4. @ Mitch4 – I really had not even heard of neither “Reply All” nor “Frog Applause” before this issue arose. I went and sampled both features, but in both cases neither the artwork nor the captioning style appealed to me. I’m happy that people who like them can still read them (at Arcamax and GoComics, respectively), but I won’t be adding either one to my daily list. If an example shows up that is worth posting here, that will be enough for me.

  5. @Kilby, sorry I didn’t mark that I intended “mock horror” when exclaiming at your not being a Reply All reader. I actually wouldn’t consider it as your cup of tea. It isn’t perfect for me, either, but as a counterpart to Stone Soup, Pyjama Diaries, Between Friends, and such, I think it similar but just enough less cloying, and with a better balance of office and home/family elements. Anyhow, it turned out I did miss it enough to seek it out elsewhere.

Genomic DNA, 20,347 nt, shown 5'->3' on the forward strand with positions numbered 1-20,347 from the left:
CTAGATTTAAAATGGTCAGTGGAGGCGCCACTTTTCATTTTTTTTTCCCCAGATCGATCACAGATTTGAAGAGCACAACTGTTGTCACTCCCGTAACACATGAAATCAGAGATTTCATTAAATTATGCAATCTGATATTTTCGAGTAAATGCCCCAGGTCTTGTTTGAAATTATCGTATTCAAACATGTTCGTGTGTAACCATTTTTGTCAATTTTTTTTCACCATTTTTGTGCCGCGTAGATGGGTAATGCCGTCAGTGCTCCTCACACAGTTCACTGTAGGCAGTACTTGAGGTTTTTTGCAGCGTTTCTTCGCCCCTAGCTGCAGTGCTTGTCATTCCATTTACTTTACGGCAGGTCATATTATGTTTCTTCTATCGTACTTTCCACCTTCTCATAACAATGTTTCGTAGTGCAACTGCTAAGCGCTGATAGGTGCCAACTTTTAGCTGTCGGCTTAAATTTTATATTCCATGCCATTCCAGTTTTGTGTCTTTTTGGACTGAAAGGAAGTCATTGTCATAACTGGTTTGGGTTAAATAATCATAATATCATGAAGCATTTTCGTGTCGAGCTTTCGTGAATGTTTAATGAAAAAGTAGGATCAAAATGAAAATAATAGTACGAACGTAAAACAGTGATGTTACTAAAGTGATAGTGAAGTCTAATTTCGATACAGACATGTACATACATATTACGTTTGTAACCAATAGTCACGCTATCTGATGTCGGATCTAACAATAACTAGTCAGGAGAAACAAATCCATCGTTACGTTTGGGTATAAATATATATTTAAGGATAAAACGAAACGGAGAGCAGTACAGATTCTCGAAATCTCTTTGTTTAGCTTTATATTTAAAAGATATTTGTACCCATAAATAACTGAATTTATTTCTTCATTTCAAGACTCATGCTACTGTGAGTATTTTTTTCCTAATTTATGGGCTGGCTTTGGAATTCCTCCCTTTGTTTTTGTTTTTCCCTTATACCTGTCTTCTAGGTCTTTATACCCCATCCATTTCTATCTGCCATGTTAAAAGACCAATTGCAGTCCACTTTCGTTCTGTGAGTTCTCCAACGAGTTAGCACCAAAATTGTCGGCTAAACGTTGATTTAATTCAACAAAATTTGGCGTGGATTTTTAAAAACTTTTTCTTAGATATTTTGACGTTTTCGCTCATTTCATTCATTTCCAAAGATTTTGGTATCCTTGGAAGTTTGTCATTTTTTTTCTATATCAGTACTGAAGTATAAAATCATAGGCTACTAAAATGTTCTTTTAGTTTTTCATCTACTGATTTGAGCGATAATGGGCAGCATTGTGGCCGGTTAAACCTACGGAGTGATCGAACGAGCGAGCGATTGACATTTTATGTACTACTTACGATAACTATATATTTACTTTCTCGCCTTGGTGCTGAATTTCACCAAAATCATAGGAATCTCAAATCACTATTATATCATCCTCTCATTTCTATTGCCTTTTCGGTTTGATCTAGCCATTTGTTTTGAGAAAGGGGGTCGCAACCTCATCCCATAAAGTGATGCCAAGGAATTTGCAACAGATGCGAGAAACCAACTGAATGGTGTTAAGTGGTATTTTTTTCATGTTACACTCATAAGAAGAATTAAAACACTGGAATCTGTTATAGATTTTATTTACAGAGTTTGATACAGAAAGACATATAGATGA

6. I think the Bull and the Bears (numbers 1 and 2) are new, but the museum and Noah scolding the animals (3 and 4) are held over from a previous release group.

  7. Wow, I don’t think I got a single one of those. The last one at least I understand the setup, just don’t see the joke, but the others? (and I guess the third one is verboten to even discuss…)

  8. Well, maybe you’re looking for a different brand of humor. Here’s the best I can do in explaining:

    (1) Just a take on “bull in a china shop”. We have that expression, and can readily imagine what extensive damage it would be. Now this comic shows us a scene that appears to be exactly that. But Sherlock, or a Sherlock stand-in of some sort, thinks there has to be some more subtle explanation, and is preparing to solve it rather than accept the obvious.

    (2) In the narration bubble, the bear had wandered into a cave with some early humans, sitting at a fire and under a wall-painting of some previous encounter with wildlife. One is alarmed about the bear, in wide-eyed exclamation. Then, in the present, the bear is telling the cubs about this encounter, and amusedly mimics the wide-eyed fear of the human.